Archive for Thursday, October 24, 1991

PROSPECTIVE KU LAW STUDENTS TOLD TO SEEK BROAD EDUCATION

October 24, 1991

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The chief judge of the Kansas Court of Appeals said those who enter law school should try to obtain a broad-based education and be flexible.

"I would not encourge specialization," said Mary Briscoe, chief judge of the court of appeals since 1990.

Briscoe, 44, made the remark Wednesday at Kansas University, where she served as a panelist at a pre-law forum, sponsored by the advising support center of the College of Liberal Arts and Sciences.

About 15 students attended the panel discussion, which focused on careers in law. Other panelists were Margie Wakefield-Green, a Lawrence attorney; Dennis Prater, director of the KU Legal Aid Clinic; and Shelley White, an assistant Douglas County district attorney.

Briscoe said that as an undergraduate student at KU, law school wasn't in her plans.

"I DID NOT plan to go to law school at all," she said. "That was quite unusual, especially among the other students . . . who had wanted to go for a long time."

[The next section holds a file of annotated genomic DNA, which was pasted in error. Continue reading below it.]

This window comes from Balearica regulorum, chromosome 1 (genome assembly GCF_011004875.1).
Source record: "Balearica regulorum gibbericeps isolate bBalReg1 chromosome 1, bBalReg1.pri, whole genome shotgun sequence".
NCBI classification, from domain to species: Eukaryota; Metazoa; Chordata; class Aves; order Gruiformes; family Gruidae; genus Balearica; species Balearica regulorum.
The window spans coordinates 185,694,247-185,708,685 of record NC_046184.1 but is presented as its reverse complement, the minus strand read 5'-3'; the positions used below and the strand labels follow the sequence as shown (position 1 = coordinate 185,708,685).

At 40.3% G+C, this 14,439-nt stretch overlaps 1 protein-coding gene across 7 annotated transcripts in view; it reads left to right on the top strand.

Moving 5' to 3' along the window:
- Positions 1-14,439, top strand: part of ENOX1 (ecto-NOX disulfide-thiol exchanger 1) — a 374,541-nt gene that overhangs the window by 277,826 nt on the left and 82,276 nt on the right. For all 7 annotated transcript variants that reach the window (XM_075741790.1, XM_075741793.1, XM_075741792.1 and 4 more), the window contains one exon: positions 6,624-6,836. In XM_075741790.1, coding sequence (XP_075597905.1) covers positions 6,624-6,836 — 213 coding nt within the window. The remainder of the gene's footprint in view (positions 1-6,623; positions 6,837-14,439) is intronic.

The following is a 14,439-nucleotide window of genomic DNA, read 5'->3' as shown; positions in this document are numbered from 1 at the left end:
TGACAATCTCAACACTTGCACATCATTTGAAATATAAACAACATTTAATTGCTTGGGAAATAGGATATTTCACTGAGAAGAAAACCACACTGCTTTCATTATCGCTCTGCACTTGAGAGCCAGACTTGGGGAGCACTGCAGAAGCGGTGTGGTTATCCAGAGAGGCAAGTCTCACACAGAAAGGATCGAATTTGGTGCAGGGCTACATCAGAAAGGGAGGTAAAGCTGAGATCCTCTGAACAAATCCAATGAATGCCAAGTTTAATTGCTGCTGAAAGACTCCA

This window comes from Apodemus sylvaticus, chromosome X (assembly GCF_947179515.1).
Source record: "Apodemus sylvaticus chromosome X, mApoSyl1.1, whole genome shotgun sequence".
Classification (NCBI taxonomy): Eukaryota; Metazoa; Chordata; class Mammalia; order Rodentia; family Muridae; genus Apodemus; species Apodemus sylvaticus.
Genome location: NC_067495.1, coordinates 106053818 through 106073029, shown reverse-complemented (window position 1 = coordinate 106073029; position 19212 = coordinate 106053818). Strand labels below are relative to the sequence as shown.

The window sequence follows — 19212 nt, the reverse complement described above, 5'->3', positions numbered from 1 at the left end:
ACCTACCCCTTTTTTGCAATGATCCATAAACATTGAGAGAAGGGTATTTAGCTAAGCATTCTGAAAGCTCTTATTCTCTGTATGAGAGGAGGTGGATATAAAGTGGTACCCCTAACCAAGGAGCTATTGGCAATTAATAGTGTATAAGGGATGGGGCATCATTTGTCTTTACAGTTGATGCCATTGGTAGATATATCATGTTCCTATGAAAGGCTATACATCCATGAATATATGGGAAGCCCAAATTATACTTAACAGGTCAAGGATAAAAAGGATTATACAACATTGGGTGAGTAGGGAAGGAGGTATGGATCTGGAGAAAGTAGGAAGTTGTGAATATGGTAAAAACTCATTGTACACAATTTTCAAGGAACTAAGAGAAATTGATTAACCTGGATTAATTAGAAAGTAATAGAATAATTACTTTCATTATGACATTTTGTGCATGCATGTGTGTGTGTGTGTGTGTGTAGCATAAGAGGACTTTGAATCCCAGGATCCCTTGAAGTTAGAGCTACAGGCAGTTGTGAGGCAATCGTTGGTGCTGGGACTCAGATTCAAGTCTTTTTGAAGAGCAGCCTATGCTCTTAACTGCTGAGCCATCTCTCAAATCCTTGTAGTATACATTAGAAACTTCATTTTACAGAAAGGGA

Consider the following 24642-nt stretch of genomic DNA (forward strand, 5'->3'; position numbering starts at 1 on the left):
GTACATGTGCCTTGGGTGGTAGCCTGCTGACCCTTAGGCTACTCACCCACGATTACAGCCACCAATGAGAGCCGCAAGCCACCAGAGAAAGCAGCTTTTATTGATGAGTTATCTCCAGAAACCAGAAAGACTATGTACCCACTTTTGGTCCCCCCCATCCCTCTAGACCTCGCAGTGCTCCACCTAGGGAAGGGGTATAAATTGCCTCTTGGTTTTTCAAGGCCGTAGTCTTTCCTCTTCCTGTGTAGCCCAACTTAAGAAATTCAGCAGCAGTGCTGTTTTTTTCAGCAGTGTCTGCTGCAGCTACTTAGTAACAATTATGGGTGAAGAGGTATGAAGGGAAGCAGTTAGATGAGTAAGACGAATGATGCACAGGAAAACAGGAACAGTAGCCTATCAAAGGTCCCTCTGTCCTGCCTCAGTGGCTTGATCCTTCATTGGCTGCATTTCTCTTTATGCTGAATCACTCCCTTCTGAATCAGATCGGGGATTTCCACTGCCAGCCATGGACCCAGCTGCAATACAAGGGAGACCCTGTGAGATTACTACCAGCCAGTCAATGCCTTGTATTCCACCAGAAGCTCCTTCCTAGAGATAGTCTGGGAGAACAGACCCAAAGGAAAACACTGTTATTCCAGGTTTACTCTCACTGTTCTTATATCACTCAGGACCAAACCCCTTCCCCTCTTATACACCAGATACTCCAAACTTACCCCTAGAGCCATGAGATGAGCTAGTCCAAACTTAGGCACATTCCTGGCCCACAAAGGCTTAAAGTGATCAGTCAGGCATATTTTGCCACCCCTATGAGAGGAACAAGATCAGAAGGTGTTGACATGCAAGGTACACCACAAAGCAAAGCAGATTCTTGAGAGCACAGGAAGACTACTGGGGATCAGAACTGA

Briscoe said that a wide variety of legal classes helped her as an attorney and judge because it gave her exposure to an entire spectrum of topics.

"If you have a broad-based education, it will allow you to go in a wide variety of fields, and it will open up more opportunities for you," she said.

In addition, Briscoe said changes in society have led to a greater variety of legal issues. She said growing legal areas include environmental law, sexual harassment and bankruptcy law.

"I think a lot of those are reflected in the economy, or in society as a whole," she said.

BRISCOE GRADUATED from KU in 1969 and from the KU law school in 1973.

She served 10 years with the U.S. attorney's office in Topeka before being named to the Kansas Court of Appeals by Gov. John Carlin in 1984.

She is one of 10 judges on the court, which she said hears about 1,400 cases a year and issues about 930 opinions each year. Briscoe said she writes her own opinions on the cases she hears.

In addition, she serves on the Kansas Bar Assn.'s Task Force on the Status of Women in the Legal Profession.

The task force will issue a report next year outlining several problems that women may find in legal professions in Kansas, Briscoe said.

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